Requesting public comments on standards for handling captive exotic animals
The United States Department of Agriculture’s (USDA) Animal and Plant Health Inspection Service (APHIS) is requesting public comments for changes on the standards for handling captive wild and exotic animals. The organization is requesting comments for strengthening environmental enrichment for all regulated species as well.
According to an organizational release,1 APHIS is asking for comments in these 3 areas:
The public may submit comments at www.regulations.gov and all comments must be received by March 10, 2023. APHIS will carefully review and consider all comments before developing a proposed rule.
“Wild and exotic animals may endanger themselves, their handlers, and the public when they are in direct contact with people,” Betty Goldentyer, DVM, deputy administrator of APHIS’ Animal Care Program, said in the release. “With public feedback, we are working to strengthen our current standards and better protect animal welfare and public safety.”1
The changes being considered from the public would aim to ensure all animals are covered under the Animal Welfare Act (AWA) with the humane handling and treatment of exhibited animals. The AWA sets basic standards for humane care and treatment for certain animal species that are used in exhibition or research.2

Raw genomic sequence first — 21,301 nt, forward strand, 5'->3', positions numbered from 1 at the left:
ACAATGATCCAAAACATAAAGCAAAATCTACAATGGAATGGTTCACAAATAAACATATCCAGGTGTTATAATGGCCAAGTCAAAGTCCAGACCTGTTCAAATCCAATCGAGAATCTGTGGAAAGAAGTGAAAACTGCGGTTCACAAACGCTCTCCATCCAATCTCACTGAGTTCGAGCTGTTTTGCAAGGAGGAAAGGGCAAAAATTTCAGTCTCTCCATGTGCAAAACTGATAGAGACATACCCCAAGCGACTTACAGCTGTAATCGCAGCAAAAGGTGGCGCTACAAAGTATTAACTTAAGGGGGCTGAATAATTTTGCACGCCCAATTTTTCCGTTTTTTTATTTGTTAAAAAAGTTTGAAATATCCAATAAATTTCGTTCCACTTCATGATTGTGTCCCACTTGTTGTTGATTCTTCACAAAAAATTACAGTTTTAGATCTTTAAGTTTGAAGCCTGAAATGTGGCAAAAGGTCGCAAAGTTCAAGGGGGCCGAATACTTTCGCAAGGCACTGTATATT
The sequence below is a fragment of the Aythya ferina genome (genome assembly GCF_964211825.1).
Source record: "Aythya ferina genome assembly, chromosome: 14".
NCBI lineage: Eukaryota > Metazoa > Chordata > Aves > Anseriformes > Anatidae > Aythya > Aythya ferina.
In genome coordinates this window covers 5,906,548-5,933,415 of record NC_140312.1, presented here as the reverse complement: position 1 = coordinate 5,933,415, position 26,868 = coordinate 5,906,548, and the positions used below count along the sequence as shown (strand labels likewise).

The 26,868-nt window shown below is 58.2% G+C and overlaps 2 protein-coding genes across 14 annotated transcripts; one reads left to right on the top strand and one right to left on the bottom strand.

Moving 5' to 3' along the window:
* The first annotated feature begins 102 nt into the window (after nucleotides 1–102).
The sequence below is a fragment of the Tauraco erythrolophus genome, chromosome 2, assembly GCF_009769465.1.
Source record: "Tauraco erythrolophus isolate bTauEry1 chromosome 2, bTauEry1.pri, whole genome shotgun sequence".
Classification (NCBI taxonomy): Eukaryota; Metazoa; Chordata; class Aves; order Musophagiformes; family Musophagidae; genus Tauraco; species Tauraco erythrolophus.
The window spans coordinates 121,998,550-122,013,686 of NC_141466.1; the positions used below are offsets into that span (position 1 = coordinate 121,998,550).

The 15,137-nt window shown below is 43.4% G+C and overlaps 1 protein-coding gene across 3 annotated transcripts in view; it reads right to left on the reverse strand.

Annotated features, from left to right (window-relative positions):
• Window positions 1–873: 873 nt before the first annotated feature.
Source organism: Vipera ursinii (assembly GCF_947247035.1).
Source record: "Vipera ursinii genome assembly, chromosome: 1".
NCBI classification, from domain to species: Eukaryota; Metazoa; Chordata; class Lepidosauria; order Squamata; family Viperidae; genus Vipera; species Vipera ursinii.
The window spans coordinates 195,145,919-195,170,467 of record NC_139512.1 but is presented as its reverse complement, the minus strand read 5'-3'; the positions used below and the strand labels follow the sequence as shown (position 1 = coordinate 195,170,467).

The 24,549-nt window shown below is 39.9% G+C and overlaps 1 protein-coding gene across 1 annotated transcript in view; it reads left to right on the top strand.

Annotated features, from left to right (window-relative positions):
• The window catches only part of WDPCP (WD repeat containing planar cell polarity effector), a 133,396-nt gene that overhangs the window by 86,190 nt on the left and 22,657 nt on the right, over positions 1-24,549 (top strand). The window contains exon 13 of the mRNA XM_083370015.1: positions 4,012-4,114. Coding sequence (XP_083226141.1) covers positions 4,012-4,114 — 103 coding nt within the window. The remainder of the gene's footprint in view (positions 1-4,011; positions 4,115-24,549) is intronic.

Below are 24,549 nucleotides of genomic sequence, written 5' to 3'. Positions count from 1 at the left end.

According to an American Veterinary Medical Association (AVMA) article,2 there are currently 1,970 active class C licenses for exhibitors. Roughly 70 to 145 new licenses have been approved each year since 2019. Under the current federal regulations, licensees who maintain wild or exotic animals must demonstrate adequate experience with and knowledge of the species they maintain.
According to the AVMA, “In light of the concerns regarding interactions between wild or exotic animals and the public, the lack of specificity regarding the requirement to demonstrate ‘adequate experience and knowledge’ in the species being maintained, and the lack of requirements for environmental enrichment of all regulated animals, APHIS is contemplating amendments to the regulations.”2